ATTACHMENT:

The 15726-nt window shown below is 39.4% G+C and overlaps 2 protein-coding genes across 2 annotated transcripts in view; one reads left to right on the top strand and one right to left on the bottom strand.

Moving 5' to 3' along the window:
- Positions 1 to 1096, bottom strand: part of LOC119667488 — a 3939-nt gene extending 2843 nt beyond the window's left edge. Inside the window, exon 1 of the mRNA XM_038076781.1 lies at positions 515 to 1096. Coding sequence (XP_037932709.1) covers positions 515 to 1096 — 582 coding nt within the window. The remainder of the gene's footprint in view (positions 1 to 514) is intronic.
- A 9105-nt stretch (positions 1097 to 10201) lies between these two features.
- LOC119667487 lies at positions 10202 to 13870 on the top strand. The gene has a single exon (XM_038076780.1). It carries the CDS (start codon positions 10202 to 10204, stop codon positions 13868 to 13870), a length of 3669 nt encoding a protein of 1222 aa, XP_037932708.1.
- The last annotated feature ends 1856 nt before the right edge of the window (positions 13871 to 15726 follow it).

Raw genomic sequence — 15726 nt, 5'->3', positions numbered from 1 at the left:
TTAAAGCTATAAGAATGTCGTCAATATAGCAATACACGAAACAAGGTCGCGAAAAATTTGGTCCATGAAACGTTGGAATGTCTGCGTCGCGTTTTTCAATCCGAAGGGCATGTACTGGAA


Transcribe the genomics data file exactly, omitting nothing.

The 15726-nt window shown below is 39.4% G+C and overlaps 2 protein-coding genes across 2 annotated transcripts in view; one reads left to right on the top strand and one right to left on the bottom strand.

Moving 5' to 3' along the window:
- Positions 1 to 1096, bottom strand: part of LOC119667488 — a 3939-nt gene extending 2843 nt beyond the window's left edge. Inside the window, exon 1 of the mRNA XM_038076781.1 lies at positions 515 to 1096. Coding sequence (XP_037932709.1) covers positions 515 to 1096 — 582 coding nt within the window. The remainder of the gene's footprint in view (positions 1 to 514) is intronic.
- A 9105-nt stretch (positions 1097 to 10201) lies between these two features.
- LOC119667487 lies at positions 10202 to 13870 on the top strand. The gene has a single exon (XM_038076780.1). It carries the CDS (start codon positions 10202 to 10204, stop codon positions 13868 to 13870), a length of 3669 nt encoding a protein of 1222 aa, XP_037932708.1.
- The last annotated feature ends 1856 nt before the right edge of the window (positions 13871 to 15726 follow it).

Raw genomic sequence — 15726 nt, 5'->3', positions numbered from 1 at the left:
TTAAAGCTATAAGAATGTCGTCAATATAGCAATACACGAAACAAGGTCGCGAAAAATTTGGTCCATGAAACGTTGGAATGTCTGCGTCGCGTTTTTCAATCCGAAGGGCATGTACTGGAA